Unions are considering pay equity claims for women librarians, hospital administration staff and call centre workers.
The government last week said it would change the law to make it easier for women to file cases directly with their employers, rather than having to go though the courts. It expects to introduce a bill next year to enact the changes.
The Public Service Association (PSA) already has pay equity claims - for social workers and care and support workers - going through the court system.
And, along with the Tertiary Education Union (TEU), it is also considering a claim for library assistants.
"The PSA is interviewing a number of assistant librarian members working in a variety of councils, and the TEU is doing the same in university libraries," PSA national secretary Erin Polaczuk said.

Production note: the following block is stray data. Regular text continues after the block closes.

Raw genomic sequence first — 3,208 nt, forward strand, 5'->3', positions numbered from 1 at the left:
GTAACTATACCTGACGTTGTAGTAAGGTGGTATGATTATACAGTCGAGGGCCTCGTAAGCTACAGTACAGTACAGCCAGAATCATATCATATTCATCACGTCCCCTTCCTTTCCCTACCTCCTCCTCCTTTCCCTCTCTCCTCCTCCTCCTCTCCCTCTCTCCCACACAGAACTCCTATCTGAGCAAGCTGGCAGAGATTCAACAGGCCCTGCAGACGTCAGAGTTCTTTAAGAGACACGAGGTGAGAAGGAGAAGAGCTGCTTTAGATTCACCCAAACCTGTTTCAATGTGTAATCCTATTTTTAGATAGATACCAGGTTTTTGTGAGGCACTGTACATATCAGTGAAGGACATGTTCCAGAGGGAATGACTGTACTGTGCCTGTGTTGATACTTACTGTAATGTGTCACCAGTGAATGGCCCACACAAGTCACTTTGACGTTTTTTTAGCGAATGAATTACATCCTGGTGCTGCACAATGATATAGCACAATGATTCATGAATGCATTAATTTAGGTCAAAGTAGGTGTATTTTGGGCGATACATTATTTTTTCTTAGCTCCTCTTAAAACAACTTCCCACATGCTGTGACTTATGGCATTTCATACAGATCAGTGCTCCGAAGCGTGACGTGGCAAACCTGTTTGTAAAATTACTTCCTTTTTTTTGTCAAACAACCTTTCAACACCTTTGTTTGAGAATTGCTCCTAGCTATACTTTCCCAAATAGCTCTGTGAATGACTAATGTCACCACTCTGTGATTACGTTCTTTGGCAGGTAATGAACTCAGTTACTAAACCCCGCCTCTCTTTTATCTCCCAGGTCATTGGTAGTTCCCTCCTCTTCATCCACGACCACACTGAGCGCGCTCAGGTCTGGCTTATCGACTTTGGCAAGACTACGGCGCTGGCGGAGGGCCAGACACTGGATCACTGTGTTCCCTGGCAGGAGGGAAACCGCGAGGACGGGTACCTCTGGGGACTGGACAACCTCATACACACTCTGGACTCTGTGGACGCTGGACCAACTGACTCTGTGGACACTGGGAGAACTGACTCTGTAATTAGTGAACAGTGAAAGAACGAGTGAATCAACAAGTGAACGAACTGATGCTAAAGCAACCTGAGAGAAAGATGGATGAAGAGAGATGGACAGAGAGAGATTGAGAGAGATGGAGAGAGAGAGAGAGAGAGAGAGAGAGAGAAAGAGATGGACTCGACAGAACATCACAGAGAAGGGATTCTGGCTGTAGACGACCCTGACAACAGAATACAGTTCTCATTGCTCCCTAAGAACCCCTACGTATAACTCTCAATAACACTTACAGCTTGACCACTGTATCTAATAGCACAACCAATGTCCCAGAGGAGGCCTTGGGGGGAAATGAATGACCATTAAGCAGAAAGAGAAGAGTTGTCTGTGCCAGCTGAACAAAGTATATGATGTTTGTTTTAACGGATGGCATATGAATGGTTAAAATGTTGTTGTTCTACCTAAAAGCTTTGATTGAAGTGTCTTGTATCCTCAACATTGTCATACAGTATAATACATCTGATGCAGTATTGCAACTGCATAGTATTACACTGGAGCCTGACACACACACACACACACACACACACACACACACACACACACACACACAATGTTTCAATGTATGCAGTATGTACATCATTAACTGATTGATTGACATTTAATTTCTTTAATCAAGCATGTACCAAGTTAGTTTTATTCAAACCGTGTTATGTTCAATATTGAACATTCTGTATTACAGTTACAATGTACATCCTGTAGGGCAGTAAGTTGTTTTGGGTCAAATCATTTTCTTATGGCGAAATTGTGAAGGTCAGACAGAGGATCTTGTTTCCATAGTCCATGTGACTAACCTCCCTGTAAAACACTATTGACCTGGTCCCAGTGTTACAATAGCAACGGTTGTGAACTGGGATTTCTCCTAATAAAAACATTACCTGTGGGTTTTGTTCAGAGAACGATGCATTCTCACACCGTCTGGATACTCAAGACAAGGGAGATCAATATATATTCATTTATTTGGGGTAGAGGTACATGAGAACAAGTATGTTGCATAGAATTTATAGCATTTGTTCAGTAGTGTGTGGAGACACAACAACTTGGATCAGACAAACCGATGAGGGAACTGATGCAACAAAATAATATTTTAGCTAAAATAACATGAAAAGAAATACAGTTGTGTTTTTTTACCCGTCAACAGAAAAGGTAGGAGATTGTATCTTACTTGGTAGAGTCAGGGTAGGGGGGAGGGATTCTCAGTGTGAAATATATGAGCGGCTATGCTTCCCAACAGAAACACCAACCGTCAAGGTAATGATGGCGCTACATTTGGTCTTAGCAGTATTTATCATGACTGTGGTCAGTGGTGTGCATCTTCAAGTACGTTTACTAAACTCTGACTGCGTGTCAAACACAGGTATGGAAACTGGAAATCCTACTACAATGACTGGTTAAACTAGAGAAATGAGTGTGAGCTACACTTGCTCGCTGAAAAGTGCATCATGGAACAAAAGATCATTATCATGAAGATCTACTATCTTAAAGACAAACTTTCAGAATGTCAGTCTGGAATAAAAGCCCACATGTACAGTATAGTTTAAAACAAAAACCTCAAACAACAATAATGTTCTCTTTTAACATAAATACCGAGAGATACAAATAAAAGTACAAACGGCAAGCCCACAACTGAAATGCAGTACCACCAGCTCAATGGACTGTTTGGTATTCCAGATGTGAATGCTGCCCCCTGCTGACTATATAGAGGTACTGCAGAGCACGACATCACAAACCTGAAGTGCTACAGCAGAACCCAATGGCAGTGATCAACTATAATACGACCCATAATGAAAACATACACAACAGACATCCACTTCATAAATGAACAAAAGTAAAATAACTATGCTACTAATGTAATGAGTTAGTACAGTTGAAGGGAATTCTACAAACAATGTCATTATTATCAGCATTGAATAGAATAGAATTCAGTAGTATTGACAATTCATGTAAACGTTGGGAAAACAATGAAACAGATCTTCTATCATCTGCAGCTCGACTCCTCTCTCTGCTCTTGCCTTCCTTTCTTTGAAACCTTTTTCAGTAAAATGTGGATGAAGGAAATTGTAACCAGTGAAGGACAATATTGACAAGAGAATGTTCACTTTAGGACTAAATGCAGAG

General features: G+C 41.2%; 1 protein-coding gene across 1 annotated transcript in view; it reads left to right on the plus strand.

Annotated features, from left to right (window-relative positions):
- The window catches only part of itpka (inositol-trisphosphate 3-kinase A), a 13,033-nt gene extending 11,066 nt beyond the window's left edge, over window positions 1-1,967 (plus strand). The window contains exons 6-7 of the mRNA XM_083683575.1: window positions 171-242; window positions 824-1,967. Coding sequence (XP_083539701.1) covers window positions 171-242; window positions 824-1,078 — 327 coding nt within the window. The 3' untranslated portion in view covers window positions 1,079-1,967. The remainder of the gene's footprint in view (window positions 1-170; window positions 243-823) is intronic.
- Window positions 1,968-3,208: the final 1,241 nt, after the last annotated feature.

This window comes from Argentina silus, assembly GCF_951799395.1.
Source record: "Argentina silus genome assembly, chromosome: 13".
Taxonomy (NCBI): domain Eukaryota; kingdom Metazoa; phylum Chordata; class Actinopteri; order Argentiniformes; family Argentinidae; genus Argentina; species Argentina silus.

"We are right at the beginning of the process and no claim has yet been raised."
Library assistants were being considered first because the job was female-dominated while also the most junior and lowest-paid position among library staff. Further claims for senior librarians, who were often more highly qualified, would be possible if the case was successful.
The PSA also expected to soon file a case with district health boards addressing the gender pay gap among hospital clerical workers - another role largely filled by women.
It was researching whether call centre work is a female-dominated industry and whether a pay equity case could be pursued there.